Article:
Nahlia's throat contracted at the sight of Saul Mason leading the ambush. At least a dozen other Templars followed, armed with rifles and swords. They moved in eerie unison, their leather armor gleaming in the moonlight.
"Can they see us?" she asked, stepping closer to Marwyn.
"Only if you let them," he said. "Don't worry. Here to observe. Not interact."
The Templars surrounded the house in near-silence. The sound of their footsteps was lost over the sounds of the forest. The wind ruffled the trees and the undergrowth, and the choir of crickets sang to the crescent moon as if already in mourning.
Saul Mason gave his commands through silent hand gestures. His men moved with a cold military precision as they barred the door, drenched the house with oil, and set it aflame.
Nahlia grimaced at their cowardice. "They outnumbered my parents ten to one... but they still refused to face them in a fight."
Marwyn nodded in agreement, watching the flames climb the house, dancing in the mountain wind.
"I remember waking up in my bed ... coughing up smoke." Her voice sounded calm, but her legs were trembling now. The memories returned to her far more vividly than she expected. "My mother pulled me out of bed, and my father broke the glass on my window..."
As if in corroboration with her words, a window shattered before them. Her father leaped out first, hatchet in hand.
A pair of Templars raised their firearms, but he was too quick for them. Aaron Cole swung his hatchet in short, violent arches, taking each man in the neck where his armor was weak. Molten-red blood sprayed from their gaping wounds, spattering his face and shirt.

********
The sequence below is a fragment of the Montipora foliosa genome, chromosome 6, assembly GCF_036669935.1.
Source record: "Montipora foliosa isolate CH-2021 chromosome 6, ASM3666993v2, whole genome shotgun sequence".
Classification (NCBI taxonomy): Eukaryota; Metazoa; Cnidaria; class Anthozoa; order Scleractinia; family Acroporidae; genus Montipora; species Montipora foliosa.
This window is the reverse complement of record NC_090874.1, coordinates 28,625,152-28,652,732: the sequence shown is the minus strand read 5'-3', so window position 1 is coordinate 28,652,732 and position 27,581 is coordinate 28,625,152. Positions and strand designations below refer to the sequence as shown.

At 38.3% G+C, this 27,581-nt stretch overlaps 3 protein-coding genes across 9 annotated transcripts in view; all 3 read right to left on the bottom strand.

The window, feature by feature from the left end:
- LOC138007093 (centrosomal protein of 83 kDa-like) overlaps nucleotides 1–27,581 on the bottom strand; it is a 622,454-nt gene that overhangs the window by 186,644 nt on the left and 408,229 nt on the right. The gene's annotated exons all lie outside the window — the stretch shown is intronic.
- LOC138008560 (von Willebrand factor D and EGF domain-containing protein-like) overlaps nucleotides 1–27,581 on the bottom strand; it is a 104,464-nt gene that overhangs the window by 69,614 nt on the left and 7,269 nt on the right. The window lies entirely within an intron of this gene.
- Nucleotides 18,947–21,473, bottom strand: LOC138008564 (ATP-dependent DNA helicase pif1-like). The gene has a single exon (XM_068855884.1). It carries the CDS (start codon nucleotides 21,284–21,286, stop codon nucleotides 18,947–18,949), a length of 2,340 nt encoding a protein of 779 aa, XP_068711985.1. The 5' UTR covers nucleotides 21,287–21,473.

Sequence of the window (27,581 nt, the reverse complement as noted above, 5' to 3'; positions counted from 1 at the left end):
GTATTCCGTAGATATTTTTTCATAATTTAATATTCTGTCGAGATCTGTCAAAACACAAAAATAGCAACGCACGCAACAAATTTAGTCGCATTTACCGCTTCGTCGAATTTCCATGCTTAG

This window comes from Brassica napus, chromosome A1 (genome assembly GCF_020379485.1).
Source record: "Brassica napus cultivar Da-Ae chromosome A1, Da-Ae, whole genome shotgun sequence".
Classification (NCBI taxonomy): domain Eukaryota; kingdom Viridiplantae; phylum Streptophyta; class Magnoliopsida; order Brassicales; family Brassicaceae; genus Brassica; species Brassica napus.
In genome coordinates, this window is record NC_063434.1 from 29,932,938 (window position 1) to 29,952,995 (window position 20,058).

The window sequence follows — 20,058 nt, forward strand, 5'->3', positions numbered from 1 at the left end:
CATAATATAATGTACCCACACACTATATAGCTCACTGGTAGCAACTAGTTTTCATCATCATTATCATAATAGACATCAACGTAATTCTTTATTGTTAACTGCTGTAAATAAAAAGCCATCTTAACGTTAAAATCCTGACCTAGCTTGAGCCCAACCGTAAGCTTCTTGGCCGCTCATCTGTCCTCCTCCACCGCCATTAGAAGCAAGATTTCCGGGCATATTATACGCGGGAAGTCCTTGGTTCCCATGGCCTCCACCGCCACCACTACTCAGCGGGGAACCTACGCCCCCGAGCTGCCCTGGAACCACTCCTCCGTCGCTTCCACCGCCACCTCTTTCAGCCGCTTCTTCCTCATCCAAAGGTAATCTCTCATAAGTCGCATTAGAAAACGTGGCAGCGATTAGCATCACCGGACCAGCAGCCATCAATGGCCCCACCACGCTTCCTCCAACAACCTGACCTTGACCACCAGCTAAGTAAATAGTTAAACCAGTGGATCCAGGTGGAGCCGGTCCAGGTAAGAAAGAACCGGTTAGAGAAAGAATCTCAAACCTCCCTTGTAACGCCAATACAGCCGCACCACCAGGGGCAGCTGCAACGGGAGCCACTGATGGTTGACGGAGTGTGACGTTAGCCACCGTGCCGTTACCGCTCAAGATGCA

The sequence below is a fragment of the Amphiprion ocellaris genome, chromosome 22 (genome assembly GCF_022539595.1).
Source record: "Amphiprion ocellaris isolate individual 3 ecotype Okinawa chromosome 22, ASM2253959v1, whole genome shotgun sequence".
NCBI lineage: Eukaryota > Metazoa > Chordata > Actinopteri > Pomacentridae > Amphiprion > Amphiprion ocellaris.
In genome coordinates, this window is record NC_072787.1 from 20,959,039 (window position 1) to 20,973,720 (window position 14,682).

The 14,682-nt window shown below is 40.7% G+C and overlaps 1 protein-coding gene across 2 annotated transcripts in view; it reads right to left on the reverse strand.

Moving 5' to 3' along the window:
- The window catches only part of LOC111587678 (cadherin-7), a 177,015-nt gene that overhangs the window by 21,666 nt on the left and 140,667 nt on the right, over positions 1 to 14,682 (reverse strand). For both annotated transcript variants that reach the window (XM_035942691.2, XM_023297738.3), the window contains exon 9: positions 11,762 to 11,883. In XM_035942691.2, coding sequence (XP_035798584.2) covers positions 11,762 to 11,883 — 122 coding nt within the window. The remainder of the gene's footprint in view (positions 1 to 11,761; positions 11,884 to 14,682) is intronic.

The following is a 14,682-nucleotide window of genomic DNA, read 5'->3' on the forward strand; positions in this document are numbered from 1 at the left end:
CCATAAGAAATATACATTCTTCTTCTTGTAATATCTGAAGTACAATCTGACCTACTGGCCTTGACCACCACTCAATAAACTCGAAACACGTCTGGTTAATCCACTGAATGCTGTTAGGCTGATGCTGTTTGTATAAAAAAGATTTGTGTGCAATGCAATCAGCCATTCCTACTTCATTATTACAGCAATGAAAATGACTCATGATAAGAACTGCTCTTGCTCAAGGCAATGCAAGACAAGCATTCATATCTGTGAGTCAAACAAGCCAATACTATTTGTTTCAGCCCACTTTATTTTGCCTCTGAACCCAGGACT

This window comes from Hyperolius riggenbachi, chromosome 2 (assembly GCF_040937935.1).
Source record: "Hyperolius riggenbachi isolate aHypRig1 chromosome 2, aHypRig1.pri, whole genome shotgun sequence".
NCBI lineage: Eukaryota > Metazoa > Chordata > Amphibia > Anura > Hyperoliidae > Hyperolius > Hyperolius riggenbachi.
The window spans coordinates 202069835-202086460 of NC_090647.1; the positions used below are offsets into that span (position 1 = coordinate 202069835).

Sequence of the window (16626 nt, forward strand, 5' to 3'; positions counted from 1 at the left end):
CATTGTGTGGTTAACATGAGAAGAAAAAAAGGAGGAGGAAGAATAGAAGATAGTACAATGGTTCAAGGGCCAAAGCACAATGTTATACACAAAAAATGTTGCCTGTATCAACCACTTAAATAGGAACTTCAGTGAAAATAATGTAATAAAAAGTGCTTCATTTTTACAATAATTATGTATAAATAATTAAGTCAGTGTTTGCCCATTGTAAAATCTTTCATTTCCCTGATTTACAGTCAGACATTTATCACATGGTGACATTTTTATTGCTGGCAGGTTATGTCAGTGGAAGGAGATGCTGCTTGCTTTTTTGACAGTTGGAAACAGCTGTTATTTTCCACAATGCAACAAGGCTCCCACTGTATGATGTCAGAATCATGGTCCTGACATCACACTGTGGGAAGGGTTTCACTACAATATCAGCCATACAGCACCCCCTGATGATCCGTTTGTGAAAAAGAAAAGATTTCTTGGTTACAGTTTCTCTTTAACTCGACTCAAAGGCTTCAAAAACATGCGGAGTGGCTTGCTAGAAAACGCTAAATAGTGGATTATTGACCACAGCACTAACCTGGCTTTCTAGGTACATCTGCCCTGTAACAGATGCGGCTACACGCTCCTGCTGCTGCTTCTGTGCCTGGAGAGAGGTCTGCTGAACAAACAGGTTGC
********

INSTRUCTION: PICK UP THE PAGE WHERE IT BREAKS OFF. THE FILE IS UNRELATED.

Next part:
"That was the first time I'd ever seen him fight," Nahlia continued." He told me he was a war veteran. It wasn't until recently that I found out he was once a Templar officer."
She glanced back at the massacre as the other soldiers moved around the house to block their retreat. Her father had exchanged his hatchet for one of the fallen swords now. He slashed and parried, fighting back several foes at once.
Before that day, Nahlia had imagined wars to be heroic and glorious like the ones in the stories. But no... the blood covered her father's face like a coat of red paint. And when his victims died, their squeals sounded more animal than man.
"My father told my mother to run, so she did..."
Lyraina grabbed her daughter, bolting down the hill, jumping over rocks and dodging trees. Nahlia remembered how the world blurred as the burning house shrank into the night, the bullets soaring through the mist all around them., her ears ringing from the explosions.
Lyraina barely made it fifty yards before a bullet took her in the leg. She collapsed on the side of the slope, sending her daughter rolling down the hill in front of her.
"....But she wasn't fast enough." Nahlia crossed her arms over her chest, feeling a sudden chill in the air. Her vision blurred with the first signs of tears and It took all her strength to keep from looking away or shutting her eyes.
The Knight Commander drew his steel, stepping up behind Lyraina. Her voice trembled as she crawled desperately through the grass. Her young daughter could only watch in stunned horror, overwhelmed by the fire and the fighting.
"RUN!" Lyraina shouted to be heard over chaos the gunfire. Her last words echoed through the mountainside just before Saul Mason plunged the blade into her back, its crimson tip jutting out from the left side of her chest.